In 1993 the Bank of England celebrated the 200th Anniversary of the issue of the first £5 note. At the same time, the Bank of England was changing over from printing their notes from a web fed roll to smaller individual sheets. 25 years ago the Bank issued 1500 uncut sheets of 3 of each type of the £5 note. We are offering Uncut sheets of the £5 note printed by the Sheet Fed Process. (C108) The sheetfed notes have the first of the new prefix. In fact, we have seen the AC01 Prefix sell for £110 on its own. Another dealer is selling this Uncut Sheet of 3 for £200 – our price is just £110. Remember only 1500 sheets were ever issued!
Issued 27 years ago, these £10 notes are in Crisp Uncirculated condition (B369) They bear the signature of Graham Kentfield as Chief Cashier, a post he held until 1999. Printed on sheetfed presses, the front has a mature portrait of Queen Elizabeth II with a vignette of Britannia and a diamond-shaped symbol to assist the partially sighted. The back features a portrait of Charles Dickens and a scene from the cricket match at Dingley Dell from his novel Pickwick Papers. Sold in Crisp Uncirculated.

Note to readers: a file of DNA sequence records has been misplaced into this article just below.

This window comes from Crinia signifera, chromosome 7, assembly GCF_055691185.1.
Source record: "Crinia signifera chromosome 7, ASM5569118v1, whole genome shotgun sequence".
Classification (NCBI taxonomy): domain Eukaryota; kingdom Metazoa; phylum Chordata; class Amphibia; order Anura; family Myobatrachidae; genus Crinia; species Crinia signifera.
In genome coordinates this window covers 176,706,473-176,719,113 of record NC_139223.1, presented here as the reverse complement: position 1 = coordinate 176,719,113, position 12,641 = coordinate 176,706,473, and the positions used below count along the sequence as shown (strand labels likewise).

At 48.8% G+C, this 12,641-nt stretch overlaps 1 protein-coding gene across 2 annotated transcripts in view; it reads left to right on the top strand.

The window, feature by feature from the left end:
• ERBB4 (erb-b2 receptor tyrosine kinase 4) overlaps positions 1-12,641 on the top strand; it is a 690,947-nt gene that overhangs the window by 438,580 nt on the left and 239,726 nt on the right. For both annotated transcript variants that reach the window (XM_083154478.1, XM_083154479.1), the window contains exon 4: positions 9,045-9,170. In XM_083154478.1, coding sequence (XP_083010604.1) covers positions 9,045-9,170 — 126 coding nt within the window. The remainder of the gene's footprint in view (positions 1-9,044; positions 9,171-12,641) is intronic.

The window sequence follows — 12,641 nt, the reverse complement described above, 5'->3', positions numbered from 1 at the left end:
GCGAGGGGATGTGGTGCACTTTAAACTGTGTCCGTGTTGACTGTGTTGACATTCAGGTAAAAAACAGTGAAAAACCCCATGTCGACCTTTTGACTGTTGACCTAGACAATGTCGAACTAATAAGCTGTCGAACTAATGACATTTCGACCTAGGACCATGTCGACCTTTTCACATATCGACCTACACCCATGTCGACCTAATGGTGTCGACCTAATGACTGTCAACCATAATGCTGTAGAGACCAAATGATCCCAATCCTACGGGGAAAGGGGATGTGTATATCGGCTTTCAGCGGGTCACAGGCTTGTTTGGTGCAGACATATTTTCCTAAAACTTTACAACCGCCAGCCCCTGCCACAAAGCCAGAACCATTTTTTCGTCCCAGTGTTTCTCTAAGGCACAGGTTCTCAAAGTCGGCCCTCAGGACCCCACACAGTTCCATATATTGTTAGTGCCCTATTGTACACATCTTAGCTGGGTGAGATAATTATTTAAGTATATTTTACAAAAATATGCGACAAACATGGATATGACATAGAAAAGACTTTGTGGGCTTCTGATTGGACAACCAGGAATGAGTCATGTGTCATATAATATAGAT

The Bank of England introduced a new Historical Series of banknotes in 1992. The distinguishing feature was the portraits of historical figures featured on the backs. On the back of the £20 note was a portrait of scientist Michael Faraday who is shown alongside a vignette of him giving the Christmas Lecture he gave at the Royal Institution in 1856 together with a vignette of a magneto-electric spark apparatus. We offer Crisp Uncirculated examples of the Faraday £20 with Graham Kentfield’s signature. (B375) This variety was introduced in 1994, with the small crown seen in earlier varieties replaced with the denomination symbols of £20. Crisp Uncirculated.
When the Bank of England launched a new series of banknotes in the 1990s, it was planned that there would be a small crown in the top right-hand corner of all values on the front. This ended up causing problems with members of the public complaining that it was difficult to distinguish between denominations. The bank decided to ‘enhance’ the design. On the £5 note, the crown was retained but the £5 symbol was made very dark. On all other denominations, the crown was replaced with the denomination both in the top right corner on the front and additionally on the back. The first Chief Cashier to see these changes was G E A Kentfield. Here we offer Uncirculated examples of the ‘Enhanced’ Kentfield £5. (B364)